Rounders: DId they play it right?

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I'd ask what your favorite poker movie is, but it's "Rounders".  If it's not, just go away and stop reading.  You suck.

There are three key hands in the movie, that I think are interesting to analyze today with how far the game has evolved.

If you haven't seen the movie, this is going to have spoilers.  So go away.  And you suck.

Hand 1: Mike gets stacked

Mike and Teddy KGB are playing $100/150.  Wait.  WTF?

Action folds to Mike on the button who squeezes [Ac][9c].  He raises 3.3x to $500 and gets called by Teddy in the big blind holding [Ad][Ah].

Mike's raise is large-ish, but not terrible.  Teddy's flat is horiffic.  This is a clear spot against a button raise to three bet for value and to build the pot, which also improves his three bet range and allows him to bluff more in similar spots.

Flop ($1,250): [As][9s][8c]
Teddy checks.  Mike bets $2,000.

I agree with Mike that a larger than normal bet here is important, given the draw heavy nature of the board.  But he overbets (160%!) the pot and he's going to be missing value from some draws by forcing them out and unbalances his range when he wants to bluff in this spot because if he wants to be balanced he'll have to make larger bluffs than he should.  And this is a spot where he'll be bluffing a decent amount of the time, so making his bluff sizes that large doesn't make sense.  I think he should have bet about $850-900.

Teddy calls $2,000

Turn ($5,250): [9h]
Teddy checks.  Mike checks behind.

Both plays here are acceptable.  Teddy had an option to lead on the turn because his range will have more nines in it than Mike's range, but because Teddy is blocking so many aces it's probably more profitable to let Mike continue to bluff.  Also, Mike gives Teddy a chance to bluff the river into 9's full because Mike's blockers make it far more likely that Teddy has a drawing hand and not a made hand at this point.

River ($5,250): [3s]
Teddy bets $15,000 (lolz)

There's an argument to call this place the "Overbet Poker Club".  Teddy's overbet make less sense than Mike's.  What is Teddy trying to achieve here?  If he's putting Mike on a flush, he's giving him a price to fold, where a half pot bet would likely still induce a call, or even put in a raise.  Or, Teddy can play it slow and look to check-raise which gives Mike a chance to both bluff and value bet.

Mike jams for $48,000 total.  Teddy, predictably, calls.

At this point, it's just a cooler.  Mike's hand is far to strong not to raise this river, even facing a ridiculous overbet.  Is there an argument to be a nit and just call...probably, given that Mike's entire bankroll was on the line (don't do that people) but I'm still ok with his raise.

Hand 2: Figuring out Teddy's tell:

They're playing $50-100 now, heads up, and Mike is on the button with [Ah][5c].  Teddy's hand in unknown.

We don't get to see the preflop action, but there is $1,000 in the pot, so we can assume that Teddy raised to $500 and Mike called.

Flop ($1,000): [Ac][5s][3d]
Mike checks.  Teddy bet's what looks like $5,000 and puts Mike all in.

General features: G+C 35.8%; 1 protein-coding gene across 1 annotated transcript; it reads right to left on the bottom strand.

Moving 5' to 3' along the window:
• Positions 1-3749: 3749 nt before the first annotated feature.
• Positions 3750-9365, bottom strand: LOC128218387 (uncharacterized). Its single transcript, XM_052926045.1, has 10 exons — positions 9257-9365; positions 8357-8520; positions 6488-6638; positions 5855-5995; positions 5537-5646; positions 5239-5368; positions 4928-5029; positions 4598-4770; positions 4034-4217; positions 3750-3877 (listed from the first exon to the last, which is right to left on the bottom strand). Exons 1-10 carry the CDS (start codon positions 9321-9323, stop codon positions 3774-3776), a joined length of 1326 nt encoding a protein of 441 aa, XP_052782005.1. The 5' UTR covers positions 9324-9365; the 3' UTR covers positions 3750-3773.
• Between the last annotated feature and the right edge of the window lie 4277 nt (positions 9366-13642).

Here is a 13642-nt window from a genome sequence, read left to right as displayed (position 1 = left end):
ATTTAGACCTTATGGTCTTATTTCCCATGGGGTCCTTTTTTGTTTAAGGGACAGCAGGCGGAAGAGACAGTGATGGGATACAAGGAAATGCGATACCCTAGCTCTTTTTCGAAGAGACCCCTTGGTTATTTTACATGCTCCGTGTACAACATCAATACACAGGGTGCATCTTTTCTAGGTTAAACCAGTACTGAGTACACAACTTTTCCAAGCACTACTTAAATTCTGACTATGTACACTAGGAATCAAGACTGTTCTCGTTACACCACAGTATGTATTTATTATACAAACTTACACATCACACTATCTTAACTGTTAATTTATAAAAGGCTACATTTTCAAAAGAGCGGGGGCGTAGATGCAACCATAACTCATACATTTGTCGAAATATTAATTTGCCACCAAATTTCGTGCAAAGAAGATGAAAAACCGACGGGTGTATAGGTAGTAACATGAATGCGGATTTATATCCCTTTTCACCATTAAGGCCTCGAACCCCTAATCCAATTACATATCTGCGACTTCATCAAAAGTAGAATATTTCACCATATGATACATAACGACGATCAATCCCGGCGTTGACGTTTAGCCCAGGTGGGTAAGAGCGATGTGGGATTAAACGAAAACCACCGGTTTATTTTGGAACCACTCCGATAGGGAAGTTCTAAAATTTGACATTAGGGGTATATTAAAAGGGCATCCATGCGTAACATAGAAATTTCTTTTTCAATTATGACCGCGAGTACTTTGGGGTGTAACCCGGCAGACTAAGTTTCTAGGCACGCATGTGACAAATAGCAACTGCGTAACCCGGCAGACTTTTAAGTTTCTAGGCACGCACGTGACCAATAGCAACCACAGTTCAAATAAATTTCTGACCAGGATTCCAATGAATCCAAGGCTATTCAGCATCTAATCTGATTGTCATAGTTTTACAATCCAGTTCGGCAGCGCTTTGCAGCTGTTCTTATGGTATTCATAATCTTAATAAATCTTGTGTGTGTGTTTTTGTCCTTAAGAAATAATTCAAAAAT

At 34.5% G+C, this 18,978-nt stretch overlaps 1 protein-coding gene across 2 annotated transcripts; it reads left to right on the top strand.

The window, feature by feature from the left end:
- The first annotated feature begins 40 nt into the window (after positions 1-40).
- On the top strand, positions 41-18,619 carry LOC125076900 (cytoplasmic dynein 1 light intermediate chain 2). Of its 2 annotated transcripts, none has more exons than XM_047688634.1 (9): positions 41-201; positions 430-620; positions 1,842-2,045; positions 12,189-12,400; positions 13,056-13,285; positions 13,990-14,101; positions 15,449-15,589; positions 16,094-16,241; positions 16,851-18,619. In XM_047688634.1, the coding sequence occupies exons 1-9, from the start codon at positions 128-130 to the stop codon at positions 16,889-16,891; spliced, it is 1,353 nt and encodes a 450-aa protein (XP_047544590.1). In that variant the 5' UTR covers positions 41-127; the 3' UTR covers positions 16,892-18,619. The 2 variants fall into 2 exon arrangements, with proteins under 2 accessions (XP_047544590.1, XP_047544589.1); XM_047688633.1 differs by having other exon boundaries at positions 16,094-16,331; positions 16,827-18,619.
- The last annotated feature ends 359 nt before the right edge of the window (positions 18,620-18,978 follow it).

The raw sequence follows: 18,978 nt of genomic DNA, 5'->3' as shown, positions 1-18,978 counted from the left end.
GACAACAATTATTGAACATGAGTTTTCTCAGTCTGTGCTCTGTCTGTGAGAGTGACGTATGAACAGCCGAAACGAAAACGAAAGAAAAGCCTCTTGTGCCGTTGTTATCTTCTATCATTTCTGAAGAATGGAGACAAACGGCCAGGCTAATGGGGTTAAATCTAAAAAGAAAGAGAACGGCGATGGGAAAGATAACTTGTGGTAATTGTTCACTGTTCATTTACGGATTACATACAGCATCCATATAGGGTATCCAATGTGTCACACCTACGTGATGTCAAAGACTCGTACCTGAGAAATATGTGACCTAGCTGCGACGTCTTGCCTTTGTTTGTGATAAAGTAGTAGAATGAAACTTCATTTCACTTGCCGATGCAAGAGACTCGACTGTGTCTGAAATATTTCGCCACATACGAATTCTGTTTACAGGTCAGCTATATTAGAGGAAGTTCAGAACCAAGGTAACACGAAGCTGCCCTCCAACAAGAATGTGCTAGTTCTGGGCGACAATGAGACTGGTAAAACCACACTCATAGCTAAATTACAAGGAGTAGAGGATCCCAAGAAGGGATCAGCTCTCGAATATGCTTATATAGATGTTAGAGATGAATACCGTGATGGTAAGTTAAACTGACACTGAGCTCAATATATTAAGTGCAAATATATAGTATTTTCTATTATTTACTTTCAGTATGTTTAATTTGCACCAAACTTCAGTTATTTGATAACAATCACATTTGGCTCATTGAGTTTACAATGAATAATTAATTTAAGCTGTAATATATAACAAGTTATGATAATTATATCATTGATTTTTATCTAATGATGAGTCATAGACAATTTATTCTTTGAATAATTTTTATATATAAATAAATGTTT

WTF again?  Betting 5x pot is always a mistake.  He's letting Mike fold hands he should be getting value from, and making his future bluffs in the same spot far too expensive to be profitable.  Teddy should be betting about $400-500 on this flop.  A dry ace high board makes sense for a smaller bet.  Teddy has a massive range advantage against Mike's big blind calling range, and Teddy is in position for the hand.  Mike would be folding most of his non paired hands for a good price, and Teddy is likely only going to get called by a hand that has a TON of equity.

Cue the Oreo.  Mike puts the pieces together on what might be the stupidest poker tell in history, folds his hand up, and says he doesn't want to draw against a made hand.  Cue the aneurysm in Teddy's head.

From the way Teddy talks, it's a safe assumption that he did in fact have 2x4x or at least a set.  But let's look at Mike's fold.

Having a strong read on your opponent is never a bad thing, and you'll make adjustments and narrow or widen your ranges accordingly.  But this is near the very top of Mike's range for this flop, and it's going to be beating Teddy's value bet range a lot of the time, plus he's still drawing live against two of the three sets.  I hate Mike's fold here.  It's horrible from a theoretical standpoint.  Fuck your read, Mike.  That's a call.

Hand 3: "He trapped me..."

This hand is a great hand to analyze, because it gives some good insight on how to deal with a crazy agressive player at the table.

Mike has [8s][9s]on the button and minclicks to $200.

Finally.  A raise that makes sense in this movie!

Flop ($400): [Th][7s][6d]
Mike checks.  Teddy overbets (obv) and fires $2,000 (5x pot)

Mike's check here is fine.  He should be betting some of the time to balance his checking range, but against an aggressive player like Teddy it's very reasonable.  If Mike has a more vulnerable hand here like top pair or 88, I'd like to see him bet and not give Teddy a shot at a free turn card.

Mike calls.

Turn ($4,400): [2c]
Mike checks.  Teddy bets $4,400 (full pot).  Mike calls.

Teddy bets pot, and Mike is correct to just flat.  Teddy is far to agressive to go for the check-raise in this spot.  We want Teddy to spew off here 100% of the time.  Well, not 100%.  Never do something 100% of the time.

River ($13,200): [As]
Teddy jams $23,900.  Mike calls with the nuts and wins the hand.

We never get to see Teddy's hand, and Mike has an obvious call with the nuts.  GG, mad Russian.

This hand is a great example of how letting an an aggressive player do you work for you can pay off huge!

Oh, and don't keep your food in a chip rack.  That's beyond icky.